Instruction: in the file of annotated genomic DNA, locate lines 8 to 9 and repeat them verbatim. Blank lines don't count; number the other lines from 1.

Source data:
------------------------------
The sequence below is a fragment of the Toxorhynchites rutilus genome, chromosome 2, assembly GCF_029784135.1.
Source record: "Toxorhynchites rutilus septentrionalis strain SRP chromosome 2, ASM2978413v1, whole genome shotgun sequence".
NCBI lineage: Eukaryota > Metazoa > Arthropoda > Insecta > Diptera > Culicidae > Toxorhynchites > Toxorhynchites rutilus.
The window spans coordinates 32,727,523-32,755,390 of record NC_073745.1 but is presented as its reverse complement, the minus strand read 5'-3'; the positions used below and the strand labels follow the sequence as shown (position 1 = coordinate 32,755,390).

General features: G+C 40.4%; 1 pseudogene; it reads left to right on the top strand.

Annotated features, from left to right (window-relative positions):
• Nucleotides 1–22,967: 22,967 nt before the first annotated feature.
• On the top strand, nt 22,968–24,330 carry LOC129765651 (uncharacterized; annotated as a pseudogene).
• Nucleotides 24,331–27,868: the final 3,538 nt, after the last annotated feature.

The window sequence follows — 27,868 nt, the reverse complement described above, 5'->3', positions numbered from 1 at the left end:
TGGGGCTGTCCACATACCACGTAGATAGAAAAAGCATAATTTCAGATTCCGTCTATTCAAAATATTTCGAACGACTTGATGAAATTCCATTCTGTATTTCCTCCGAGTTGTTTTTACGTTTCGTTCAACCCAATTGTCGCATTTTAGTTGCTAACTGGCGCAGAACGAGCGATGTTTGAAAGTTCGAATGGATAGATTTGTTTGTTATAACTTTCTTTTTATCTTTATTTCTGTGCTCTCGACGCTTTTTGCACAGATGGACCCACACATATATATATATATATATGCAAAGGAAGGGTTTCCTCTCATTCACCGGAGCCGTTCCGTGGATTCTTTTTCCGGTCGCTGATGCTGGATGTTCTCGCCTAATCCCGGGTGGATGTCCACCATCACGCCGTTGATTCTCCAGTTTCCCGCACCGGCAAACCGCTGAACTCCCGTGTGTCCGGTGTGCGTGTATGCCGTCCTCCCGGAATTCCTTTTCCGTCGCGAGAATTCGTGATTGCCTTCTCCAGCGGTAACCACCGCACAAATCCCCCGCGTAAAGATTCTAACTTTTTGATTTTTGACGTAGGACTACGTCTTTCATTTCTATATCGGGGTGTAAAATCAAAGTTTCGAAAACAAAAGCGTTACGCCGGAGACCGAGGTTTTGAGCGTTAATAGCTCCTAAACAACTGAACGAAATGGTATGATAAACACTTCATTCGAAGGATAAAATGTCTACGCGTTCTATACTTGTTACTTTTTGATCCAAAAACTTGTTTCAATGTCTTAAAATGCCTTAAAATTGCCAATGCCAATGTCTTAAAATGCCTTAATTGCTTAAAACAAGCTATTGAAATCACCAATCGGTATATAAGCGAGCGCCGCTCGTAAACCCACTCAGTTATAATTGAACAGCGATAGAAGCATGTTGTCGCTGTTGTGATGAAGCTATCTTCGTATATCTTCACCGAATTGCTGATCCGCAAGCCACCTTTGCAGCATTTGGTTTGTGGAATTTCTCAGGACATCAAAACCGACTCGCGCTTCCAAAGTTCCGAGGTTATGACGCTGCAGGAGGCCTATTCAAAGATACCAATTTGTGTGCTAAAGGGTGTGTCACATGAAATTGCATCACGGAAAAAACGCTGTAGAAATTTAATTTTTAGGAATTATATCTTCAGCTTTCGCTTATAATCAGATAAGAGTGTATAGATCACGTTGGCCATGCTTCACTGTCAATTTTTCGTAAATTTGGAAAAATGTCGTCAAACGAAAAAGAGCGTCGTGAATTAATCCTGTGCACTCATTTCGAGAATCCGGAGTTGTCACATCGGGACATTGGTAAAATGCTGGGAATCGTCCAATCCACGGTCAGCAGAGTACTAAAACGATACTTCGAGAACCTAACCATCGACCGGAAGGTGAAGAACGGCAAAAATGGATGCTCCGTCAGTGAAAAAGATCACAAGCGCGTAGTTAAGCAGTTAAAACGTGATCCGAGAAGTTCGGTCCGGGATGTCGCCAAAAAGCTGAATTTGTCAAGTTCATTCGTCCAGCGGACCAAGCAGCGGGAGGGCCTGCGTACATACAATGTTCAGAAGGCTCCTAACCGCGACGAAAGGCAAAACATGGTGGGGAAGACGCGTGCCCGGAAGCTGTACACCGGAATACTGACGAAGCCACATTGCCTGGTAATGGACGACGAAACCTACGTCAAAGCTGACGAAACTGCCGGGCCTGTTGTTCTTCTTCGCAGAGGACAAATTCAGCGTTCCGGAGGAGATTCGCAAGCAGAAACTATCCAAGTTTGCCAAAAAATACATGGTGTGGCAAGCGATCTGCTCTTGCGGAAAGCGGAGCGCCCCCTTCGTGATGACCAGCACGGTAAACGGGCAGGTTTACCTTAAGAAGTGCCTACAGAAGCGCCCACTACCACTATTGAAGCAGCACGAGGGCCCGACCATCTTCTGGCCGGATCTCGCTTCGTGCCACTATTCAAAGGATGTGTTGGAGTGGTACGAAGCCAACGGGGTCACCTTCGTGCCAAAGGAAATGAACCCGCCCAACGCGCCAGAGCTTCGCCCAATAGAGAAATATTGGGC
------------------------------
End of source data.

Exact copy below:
• On the top strand, nt 22,968–24,330 carry LOC129765651 (uncharacterized; annotated as a pseudogene).
• Nucleotides 24,331–27,868: the final 3,538 nt, after the last annotated feature.